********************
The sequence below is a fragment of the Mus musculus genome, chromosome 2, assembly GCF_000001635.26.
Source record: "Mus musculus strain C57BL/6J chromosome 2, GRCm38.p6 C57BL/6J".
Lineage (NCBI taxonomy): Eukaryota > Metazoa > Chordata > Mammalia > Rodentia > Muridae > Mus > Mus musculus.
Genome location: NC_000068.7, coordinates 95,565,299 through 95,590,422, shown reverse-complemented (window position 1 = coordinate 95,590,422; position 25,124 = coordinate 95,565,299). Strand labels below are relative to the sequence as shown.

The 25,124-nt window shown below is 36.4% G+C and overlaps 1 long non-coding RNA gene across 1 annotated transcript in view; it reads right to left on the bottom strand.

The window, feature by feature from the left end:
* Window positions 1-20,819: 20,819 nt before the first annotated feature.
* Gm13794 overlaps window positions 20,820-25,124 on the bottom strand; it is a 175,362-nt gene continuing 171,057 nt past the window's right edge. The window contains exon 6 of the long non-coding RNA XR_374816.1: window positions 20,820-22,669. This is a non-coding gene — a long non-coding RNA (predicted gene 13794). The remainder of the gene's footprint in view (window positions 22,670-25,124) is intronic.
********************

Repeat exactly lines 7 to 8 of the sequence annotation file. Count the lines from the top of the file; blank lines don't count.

* Window positions 1-20,819: 20,819 nt before the first annotated feature.
* Gm13794 overlaps window positions 20,820-25,124 on the bottom strand; it is a 175,362-nt gene continuing 171,057 nt past the window's right edge. The window contains exon 6 of the long non-coding RNA XR_374816.1: window positions 20,820-22,669. This is a non-coding gene — a long non-coding RNA (predicted gene 13794). The remainder of the gene's footprint in view (window positions 22,670-25,124) is intronic.